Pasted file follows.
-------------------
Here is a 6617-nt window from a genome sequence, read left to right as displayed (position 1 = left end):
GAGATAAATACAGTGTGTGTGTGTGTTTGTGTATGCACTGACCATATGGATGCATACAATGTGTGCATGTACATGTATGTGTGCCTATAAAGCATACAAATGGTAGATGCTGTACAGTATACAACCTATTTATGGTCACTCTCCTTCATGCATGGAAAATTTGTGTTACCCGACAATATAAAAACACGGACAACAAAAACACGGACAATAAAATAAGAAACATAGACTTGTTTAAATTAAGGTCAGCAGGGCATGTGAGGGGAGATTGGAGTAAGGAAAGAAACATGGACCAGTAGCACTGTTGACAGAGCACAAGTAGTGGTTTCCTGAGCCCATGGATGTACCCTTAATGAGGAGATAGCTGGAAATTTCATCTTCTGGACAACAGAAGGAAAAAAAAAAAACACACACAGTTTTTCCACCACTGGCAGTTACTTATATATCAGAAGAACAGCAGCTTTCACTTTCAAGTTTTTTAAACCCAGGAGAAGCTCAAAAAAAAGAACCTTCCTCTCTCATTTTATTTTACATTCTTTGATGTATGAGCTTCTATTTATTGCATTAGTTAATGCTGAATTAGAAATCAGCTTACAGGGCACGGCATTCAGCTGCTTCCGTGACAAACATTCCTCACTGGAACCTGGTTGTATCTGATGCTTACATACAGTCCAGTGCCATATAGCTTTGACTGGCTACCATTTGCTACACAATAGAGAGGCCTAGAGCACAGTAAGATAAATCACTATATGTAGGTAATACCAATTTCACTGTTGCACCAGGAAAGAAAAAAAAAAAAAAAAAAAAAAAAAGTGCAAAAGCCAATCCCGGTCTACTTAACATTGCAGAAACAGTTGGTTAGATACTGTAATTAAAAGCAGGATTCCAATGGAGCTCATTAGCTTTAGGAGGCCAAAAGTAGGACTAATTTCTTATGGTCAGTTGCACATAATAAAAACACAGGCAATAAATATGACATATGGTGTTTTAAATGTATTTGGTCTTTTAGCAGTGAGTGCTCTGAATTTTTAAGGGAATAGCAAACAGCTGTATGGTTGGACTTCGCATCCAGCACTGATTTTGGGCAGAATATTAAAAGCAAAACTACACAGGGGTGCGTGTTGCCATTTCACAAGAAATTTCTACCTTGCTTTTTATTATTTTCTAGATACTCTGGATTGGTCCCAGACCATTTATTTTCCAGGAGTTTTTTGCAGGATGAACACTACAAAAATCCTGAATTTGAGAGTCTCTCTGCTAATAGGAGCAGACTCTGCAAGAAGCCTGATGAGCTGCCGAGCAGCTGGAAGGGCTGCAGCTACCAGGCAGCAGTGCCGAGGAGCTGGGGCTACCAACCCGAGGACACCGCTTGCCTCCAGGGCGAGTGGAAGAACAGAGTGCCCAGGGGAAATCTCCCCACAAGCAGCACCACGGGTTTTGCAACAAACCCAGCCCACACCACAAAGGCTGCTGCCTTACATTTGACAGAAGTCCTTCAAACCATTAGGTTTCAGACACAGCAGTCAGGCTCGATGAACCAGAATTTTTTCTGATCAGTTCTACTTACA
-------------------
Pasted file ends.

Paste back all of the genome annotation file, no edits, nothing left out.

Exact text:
Here is a 6617-nt window from a genome sequence, read left to right as displayed (position 1 = left end):
GAGATAAATACAGTGTGTGTGTGTGTTTGTGTATGCACTGACCATATGGATGCATACAATGTGTGCATGTACATGTATGTGTGCCTATAAAGCATACAAATGGTAGATGCTGTACAGTATACAACCTATTTATGGTCACTCTCCTTCATGCATGGAAAATTTGTGTTACCCGACAATATAAAAACACGGACAACAAAAACACGGACAATAAAATAAGAAACATAGACTTGTTTAAATTAAGGTCAGCAGGGCATGTGAGGGGAGATTGGAGTAAGGAAAGAAACATGGACCAGTAGCACTGTTGACAGAGCACAAGTAGTGGTTTCCTGAGCCCATGGATGTACCCTTAATGAGGAGATAGCTGGAAATTTCATCTTCTGGACAACAGAAGGAAAAAAAAAAAACACACACAGTTTTTCCACCACTGGCAGTTACTTATATATCAGAAGAACAGCAGCTTTCACTTTCAAGTTTTTTAAACCCAGGAGAAGCTCAAAAAAAAGAACCTTCCTCTCTCATTTTATTTTACATTCTTTGATGTATGAGCTTCTATTTATTGCATTAGTTAATGCTGAATTAGAAATCAGCTTACAGGGCACGGCATTCAGCTGCTTCCGTGACAAACATTCCTCACTGGAACCTGGTTGTATCTGATGCTTACATACAGTCCAGTGCCATATAGCTTTGACTGGCTACCATTTGCTACACAATAGAGAGGCCTAGAGCACAGTAAGATAAATCACTATATGTAGGTAATACCAATTTCACTGTTGCACCAGGAAAGAAAAAAAAAAAAAAAAAAAAAAAAAGTGCAAAAGCCAATCCCGGTCTACTTAACATTGCAGAAACAGTTGGTTAGATACTGTAATTAAAAGCAGGATTCCAATGGAGCTCATTAGCTTTAGGAGGCCAAAAGTAGGACTAATTTCTTATGGTCAGTTGCACATAATAAAAACACAGGCAATAAATATGACATATGGTGTTTTAAATGTATTTGGTCTTTTAGCAGTGAGTGCTCTGAATTTTTAAGGGAATAGCAAACAGCTGTATGGTTGGACTTCGCATCCAGCACTGATTTTGGGCAGAATATTAAAAGCAAAACTACACAGGGGTGCGTGTTGCCATTTCACAAGAAATTTCTACCTTGCTTTTTATTATTTTCTAGATACTCTGGATTGGTCCCAGACCATTTATTTTCCAGGAGTTTTTTGCAGGATGAACACTACAAAAATCCTGAATTTGAGAGTCTCTCTGCTAATAGGAGCAGACTCTGCAAGAAGCCTGATGAGCTGCCGAGCAGCTGGAAGGGCTGCAGCTACCAGGCAGCAGTGCCGAGGAGCTGGGGCTACCAACCCGAGGACACCGCTTGCCTCCAGGGCGAGTGGAAGAACAGAGTGCCCAGGGGAAATCTCCCCACAAGCAGCACCACGGGTTTTGCAACAAACCCAGCCCACACCACAAAGGCTGCTGCCTTACATTTGACAGAAGTCCTTCAAACCATTAGGTTTCAGACACAGCAGTCAGGCTCGATGAACCAGAATTTTTTCTGATCAGTTCTACTTACA